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Baby Matters

Understanding Your Toddler’s Emotions

May 1st, 20151 Comment

Submitted by the Healthy Parents, Healthy Children Team

As toddlers develop, the way they understand and show their feelings change as well. Toddlers have strong emotions. With your help, your toddler can learn to better understand and talk about these emotions.

Young toddlers (12–18 months old):

  • can feel anxious and frustrated

  • have little self-control over their feelings or impulses (e.g., biting and hitting)

  • begin to recognize that they have their own feelings

  • don’t yet have the words to express how they feel, so they often show their emotions with their body

  • can be afraid of strange people, objects, animals or events

  • can also become anxious when separated from their parents

  • begin to recognize that other people have emotions too

  • don’t yet understand other people’s feelings or views

You can help your young toddler understand and cope with feelings

  • Describe and show empathy.

  • Give her a name for her feelings so that she learns the words.

  • Help her to know that you understand and will help her (e.g., use a kind voice to say, “I see you are mad. You really wanted that toy.”)

  • Distract. Use another interesting toy, game or song to distract her.

  • Redirect. Change the activity or move it to a more suitable place.

Older toddlers (18 months–3 years old):

  • feel emotions very strongly and express them with their bodies, whether they’re happy, mad or sad

  • can be overwhelmed by their feelings

  • can get upset when they’re asked to do something they don’t want to do

  • are easily frustrated when they can’t do what they’re trying to do

  • are starting to learn how emotions make them feel inside

  • need help learning how to talk about the way they feel

Your older toddler’s ability to think is developing. When you name your toddler’s emotions and show that you understand, you are building connections between the emotional and thinking parts of your child’s brain.

“Parents can help their children learn about feelings, and how to show them in healthy ways that don’t hurt themselves or others,” says Suzanne Blair, Program Coordinator with the AHS Early Childhood Team.  “Parents can also help children learn to calm themselves down and to problem solve. These are the early building blocks for their life-long positive mental health and problem solving skills.”

These skills are known as emotional regulation. This process will take many years to develop. Your child will need lots of help and practice.

Learning to regulate emotions

Older toddlers show their emotions with physical reactions because they don’t yet have the words to use. When they are excited they may jump, skip and laugh loudly. When they are upset they may yell, throw things, hit or bite. Many parents are surprised by how strong their toddler’s emotions are. Your toddler needs your help to learn other ways to show her frustration. It’s important to let your child know that you accept her feelings even if the behaviour isn’t okay.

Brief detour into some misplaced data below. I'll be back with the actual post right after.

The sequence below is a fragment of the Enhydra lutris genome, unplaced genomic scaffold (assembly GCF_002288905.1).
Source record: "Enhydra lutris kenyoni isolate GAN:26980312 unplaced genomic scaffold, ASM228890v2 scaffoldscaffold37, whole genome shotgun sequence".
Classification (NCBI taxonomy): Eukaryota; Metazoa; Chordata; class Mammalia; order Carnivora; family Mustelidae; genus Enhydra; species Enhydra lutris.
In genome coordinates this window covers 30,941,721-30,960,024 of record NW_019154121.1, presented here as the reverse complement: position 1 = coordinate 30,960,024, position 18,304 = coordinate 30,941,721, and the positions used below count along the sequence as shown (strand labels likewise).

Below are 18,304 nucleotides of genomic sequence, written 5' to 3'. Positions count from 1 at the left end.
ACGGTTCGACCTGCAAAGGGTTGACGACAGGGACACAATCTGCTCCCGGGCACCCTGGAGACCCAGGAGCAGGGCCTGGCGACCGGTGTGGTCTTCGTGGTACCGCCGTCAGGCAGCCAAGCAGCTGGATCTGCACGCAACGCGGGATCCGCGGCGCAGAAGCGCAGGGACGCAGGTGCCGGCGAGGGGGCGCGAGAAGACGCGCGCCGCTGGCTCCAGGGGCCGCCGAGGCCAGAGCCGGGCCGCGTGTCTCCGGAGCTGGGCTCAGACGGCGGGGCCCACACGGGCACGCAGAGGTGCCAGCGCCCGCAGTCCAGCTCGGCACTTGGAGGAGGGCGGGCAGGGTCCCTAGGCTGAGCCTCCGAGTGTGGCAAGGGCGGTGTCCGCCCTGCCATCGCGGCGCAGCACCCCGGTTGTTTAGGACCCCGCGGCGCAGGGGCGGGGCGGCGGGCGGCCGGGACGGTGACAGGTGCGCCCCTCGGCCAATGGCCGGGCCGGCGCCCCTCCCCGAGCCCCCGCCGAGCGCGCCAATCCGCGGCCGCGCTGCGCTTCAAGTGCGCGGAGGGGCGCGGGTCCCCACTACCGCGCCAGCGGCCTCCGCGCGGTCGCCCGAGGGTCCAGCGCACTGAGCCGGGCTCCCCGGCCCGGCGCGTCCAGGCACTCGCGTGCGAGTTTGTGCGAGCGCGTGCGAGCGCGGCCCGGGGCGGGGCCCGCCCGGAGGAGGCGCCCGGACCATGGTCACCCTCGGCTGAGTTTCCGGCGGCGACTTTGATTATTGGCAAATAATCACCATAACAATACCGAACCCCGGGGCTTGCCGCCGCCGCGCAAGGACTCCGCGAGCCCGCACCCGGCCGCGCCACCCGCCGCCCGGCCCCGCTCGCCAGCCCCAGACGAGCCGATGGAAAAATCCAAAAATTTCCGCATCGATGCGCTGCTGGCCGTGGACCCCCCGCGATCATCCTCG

“Toddlers can often feel overwhelmed by their feelings and that is why they show their emotions in physical ways,” says Blair.  “Parents can help their children to learn to express their feelings in positive ways by talking about feelings, teaching their child how to calm down and by modeling healthy coping skills.”

You can help your toddler begin to manage or regulate her emotions by providing warmth and structure.

Provide warmth.

  • Be patient—remember your child is just learning.

  • Accept your toddler’s feelings and let your toddler know you understand.

  • Don’t make fun of or laugh at her when she is upset or afraid.

Provide structure.

  • First, name the feeling and show your toddler that you understand. Limit behaviour that could hurt your toddler or other people (e.g., “I see you’re angry. It’s okay to be angry. It’s not okay to bite".)

  • Explain your reasons in words your toddler can understand (e.g., “Biting hurts people".)

  • Give your toddler one or two ideas for what she can do instead (e.g., sit with you to calm down, make a mad face, take a deep breath, use words to tell how she is feeling, walk away, hug a stuffed toy).

  • As she gets older, ask her what she thinks she could do, rather than telling her what to do. With practice, she’ll be able to think of these ideas when she’s on her own.

The above information contains excerpts from Alberta Health Services’ Healthy Parents, Healthy Children print and online resources. For more information on topics related to pregnancy and being a parent, and for information on where you can pick up print copies of the Healthy Parent, Healthy Children resources, go toHealthyParentsHealthyChildren.ca.  

The Healthy Parents, Healthy Children team is part of the larger Healthy Children and Families team at Alberta Health Services.  Please go to HealthyParentsHealthyChildren.ca. or visit your local Community/Public Health Centre for a print copy. Find us on Facebook at Healthy Parents, Healthy Children or follow us on Twitter @AHS_HPHC. For questions or comments, please contact hphc@albertahealthservices.ca.

Tags: advice, toddler

Reader Comments (1)

Lastri said on November 28, 2015

Any fruits and vgeiges, turkey sandwich, peanut butter and jelly, yogurt, crackers with cheese, applesauce, dried fruit, pretzels, cut up turkey or ham, unsalted popcorn, cheerios, fruit snack as a dessert type of thing. Mine even really likes salad!! I just use some food scissors to make the lettuce like a coleslaw look, and pack their favorite dressing. Mine is a big fan of ranch. lol I feed my toddler most of these things. She just turned 2.

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